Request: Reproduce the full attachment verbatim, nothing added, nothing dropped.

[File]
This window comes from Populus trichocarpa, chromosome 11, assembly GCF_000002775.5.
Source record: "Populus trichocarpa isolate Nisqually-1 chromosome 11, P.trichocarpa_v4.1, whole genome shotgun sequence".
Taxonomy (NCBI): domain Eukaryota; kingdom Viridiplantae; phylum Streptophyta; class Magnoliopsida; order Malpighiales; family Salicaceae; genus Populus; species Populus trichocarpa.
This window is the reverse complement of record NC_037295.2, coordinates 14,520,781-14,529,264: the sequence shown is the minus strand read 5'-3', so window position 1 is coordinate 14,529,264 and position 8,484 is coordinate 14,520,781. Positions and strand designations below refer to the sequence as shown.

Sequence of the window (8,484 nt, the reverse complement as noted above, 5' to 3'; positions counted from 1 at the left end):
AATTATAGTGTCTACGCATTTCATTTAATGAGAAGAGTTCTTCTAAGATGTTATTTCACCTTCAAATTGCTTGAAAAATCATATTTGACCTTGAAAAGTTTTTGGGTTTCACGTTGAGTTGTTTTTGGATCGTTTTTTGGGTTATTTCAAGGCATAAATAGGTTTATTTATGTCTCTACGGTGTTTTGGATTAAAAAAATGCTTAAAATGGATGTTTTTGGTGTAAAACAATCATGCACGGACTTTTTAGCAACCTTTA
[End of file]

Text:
This window comes from Populus trichocarpa, chromosome 11, assembly GCF_000002775.5.
Source record: "Populus trichocarpa isolate Nisqually-1 chromosome 11, P.trichocarpa_v4.1, whole genome shotgun sequence".
Taxonomy (NCBI): domain Eukaryota; kingdom Viridiplantae; phylum Streptophyta; class Magnoliopsida; order Malpighiales; family Salicaceae; genus Populus; species Populus trichocarpa.
This window is the reverse complement of record NC_037295.2, coordinates 14,520,781-14,529,264: the sequence shown is the minus strand read 5'-3', so window position 1 is coordinate 14,529,264 and position 8,484 is coordinate 14,520,781. Positions and strand designations below refer to the sequence as shown.

Sequence of the window (8,484 nt, the reverse complement as noted above, 5' to 3'; positions counted from 1 at the left end):
AATTATAGTGTCTACGCATTTCATTTAATGAGAAGAGTTCTTCTAAGATGTTATTTCACCTTCAAATTGCTTGAAAAATCATATTTGACCTTGAAAAGTTTTTGGGTTTCACGTTGAGTTGTTTTTGGATCGTTTTTTGGGTTATTTCAAGGCATAAATAGGTTTATTTATGTCTCTACGGTGTTTTGGATTAAAAAAATGCTTAAAATGGATGTTTTTGGTGTAAAACAATCATGCACGGACTTTTTAGCAACCTTTA